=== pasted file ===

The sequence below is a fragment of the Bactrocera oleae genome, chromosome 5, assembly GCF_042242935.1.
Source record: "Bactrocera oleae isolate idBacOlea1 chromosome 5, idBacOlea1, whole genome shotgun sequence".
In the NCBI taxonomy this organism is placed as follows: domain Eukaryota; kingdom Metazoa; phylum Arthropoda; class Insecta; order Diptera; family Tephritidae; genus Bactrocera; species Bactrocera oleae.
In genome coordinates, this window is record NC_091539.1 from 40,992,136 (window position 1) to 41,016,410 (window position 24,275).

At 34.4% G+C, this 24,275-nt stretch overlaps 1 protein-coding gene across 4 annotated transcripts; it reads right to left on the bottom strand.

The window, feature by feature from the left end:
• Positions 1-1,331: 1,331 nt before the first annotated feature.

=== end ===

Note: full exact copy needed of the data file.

The sequence below is a fragment of the Bactrocera oleae genome, chromosome 5, assembly GCF_042242935.1.
Source record: "Bactrocera oleae isolate idBacOlea1 chromosome 5, idBacOlea1, whole genome shotgun sequence".
In the NCBI taxonomy this organism is placed as follows: domain Eukaryota; kingdom Metazoa; phylum Arthropoda; class Insecta; order Diptera; family Tephritidae; genus Bactrocera; species Bactrocera oleae.
In genome coordinates, this window is record NC_091539.1 from 40,992,136 (window position 1) to 41,016,410 (window position 24,275).

At 34.4% G+C, this 24,275-nt stretch overlaps 1 protein-coding gene across 4 annotated transcripts; it reads right to left on the bottom strand.

The window, feature by feature from the left end:
• Positions 1-1,331: 1,331 nt before the first annotated feature.